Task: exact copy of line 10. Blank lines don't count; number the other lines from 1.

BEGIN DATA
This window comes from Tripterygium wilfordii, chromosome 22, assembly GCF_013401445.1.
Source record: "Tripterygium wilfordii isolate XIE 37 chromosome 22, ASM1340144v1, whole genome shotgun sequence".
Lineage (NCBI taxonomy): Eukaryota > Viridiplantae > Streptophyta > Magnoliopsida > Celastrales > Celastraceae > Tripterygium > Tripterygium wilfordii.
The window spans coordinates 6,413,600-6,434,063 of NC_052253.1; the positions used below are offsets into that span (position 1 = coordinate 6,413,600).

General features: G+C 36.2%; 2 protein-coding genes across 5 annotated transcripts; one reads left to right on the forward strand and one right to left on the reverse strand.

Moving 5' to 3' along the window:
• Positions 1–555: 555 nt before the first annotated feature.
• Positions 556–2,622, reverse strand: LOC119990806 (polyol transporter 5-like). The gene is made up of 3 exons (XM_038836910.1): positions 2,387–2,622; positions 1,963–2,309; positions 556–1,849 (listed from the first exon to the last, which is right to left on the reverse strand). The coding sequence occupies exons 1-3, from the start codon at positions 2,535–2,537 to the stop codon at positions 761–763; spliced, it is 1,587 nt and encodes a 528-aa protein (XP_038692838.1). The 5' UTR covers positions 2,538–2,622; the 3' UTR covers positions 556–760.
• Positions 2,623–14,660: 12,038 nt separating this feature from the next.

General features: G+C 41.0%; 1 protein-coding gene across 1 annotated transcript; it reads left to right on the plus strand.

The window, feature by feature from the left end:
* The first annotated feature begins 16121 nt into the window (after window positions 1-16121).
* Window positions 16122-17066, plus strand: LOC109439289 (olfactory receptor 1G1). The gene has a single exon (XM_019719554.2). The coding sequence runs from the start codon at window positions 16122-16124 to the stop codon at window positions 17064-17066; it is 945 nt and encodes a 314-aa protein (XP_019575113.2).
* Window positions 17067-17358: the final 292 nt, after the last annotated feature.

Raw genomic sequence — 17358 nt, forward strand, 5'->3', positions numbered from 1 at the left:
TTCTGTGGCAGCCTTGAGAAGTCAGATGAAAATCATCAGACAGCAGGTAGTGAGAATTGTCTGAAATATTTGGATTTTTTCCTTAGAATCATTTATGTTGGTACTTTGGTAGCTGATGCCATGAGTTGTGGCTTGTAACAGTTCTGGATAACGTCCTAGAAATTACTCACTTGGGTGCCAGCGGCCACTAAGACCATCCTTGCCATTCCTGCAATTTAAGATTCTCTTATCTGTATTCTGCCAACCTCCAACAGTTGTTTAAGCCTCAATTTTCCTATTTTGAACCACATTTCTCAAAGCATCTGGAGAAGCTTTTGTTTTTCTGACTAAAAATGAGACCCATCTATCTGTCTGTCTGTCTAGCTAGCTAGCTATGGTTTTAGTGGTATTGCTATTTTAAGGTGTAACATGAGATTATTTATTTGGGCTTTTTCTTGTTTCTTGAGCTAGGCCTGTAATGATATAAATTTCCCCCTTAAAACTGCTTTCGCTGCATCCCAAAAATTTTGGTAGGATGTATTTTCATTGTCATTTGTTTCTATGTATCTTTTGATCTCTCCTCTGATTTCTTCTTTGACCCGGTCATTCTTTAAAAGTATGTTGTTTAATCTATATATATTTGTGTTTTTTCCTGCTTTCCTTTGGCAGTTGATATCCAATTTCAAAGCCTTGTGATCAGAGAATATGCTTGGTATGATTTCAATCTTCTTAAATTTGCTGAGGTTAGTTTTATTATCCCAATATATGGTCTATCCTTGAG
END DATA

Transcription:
General features: G+C 41.0%; 1 protein-coding gene across 1 annotated transcript; it reads left to right on the plus strand.